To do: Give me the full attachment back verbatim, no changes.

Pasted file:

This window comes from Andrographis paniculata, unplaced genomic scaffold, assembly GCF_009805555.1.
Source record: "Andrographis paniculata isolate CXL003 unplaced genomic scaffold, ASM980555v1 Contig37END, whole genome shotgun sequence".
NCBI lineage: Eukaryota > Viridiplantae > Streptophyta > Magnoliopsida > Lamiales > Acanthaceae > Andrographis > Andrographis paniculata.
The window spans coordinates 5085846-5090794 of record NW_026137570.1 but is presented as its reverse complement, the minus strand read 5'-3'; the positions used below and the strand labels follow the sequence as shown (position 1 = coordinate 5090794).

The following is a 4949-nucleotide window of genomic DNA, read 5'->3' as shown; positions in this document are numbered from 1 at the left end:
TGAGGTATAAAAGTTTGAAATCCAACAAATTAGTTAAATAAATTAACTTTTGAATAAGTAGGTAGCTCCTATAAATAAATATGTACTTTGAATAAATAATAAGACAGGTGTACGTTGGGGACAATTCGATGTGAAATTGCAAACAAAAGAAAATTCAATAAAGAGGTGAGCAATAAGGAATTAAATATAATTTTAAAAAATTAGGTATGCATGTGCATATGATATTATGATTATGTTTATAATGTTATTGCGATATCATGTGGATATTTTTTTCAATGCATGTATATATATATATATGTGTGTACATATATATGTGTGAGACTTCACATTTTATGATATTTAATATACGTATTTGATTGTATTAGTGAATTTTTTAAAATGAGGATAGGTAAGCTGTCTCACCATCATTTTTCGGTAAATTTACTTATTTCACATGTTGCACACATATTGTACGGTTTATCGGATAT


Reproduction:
This window comes from Andrographis paniculata, unplaced genomic scaffold, assembly GCF_009805555.1.
Source record: "Andrographis paniculata isolate CXL003 unplaced genomic scaffold, ASM980555v1 Contig37END, whole genome shotgun sequence".
NCBI lineage: Eukaryota > Viridiplantae > Streptophyta > Magnoliopsida > Lamiales > Acanthaceae > Andrographis > Andrographis paniculata.
The window spans coordinates 5085846-5090794 of record NW_026137570.1 but is presented as its reverse complement, the minus strand read 5'-3'; the positions used below and the strand labels follow the sequence as shown (position 1 = coordinate 5090794).

The following is a 4949-nucleotide window of genomic DNA, read 5'->3' as shown; positions in this document are numbered from 1 at the left end:
TGAGGTATAAAAGTTTGAAATCCAACAAATTAGTTAAATAAATTAACTTTTGAATAAGTAGGTAGCTCCTATAAATAAATATGTACTTTGAATAAATAATAAGACAGGTGTACGTTGGGGACAATTCGATGTGAAATTGCAAACAAAAGAAAATTCAATAAAGAGGTGAGCAATAAGGAATTAAATATAATTTTAAAAAATTAGGTATGCATGTGCATATGATATTATGATTATGTTTATAATGTTATTGCGATATCATGTGGATATTTTTTTCAATGCATGTATATATATATATATGTGTGTACATATATATGTGTGAGACTTCACATTTTATGATATTTAATATACGTATTTGATTGTATTAGTGAATTTTTTAAAATGAGGATAGGTAAGCTGTCTCACCATCATTTTTCGGTAAATTTACTTATTTCACATGTTGCACACATATTGTACGGTTTATCGGATAT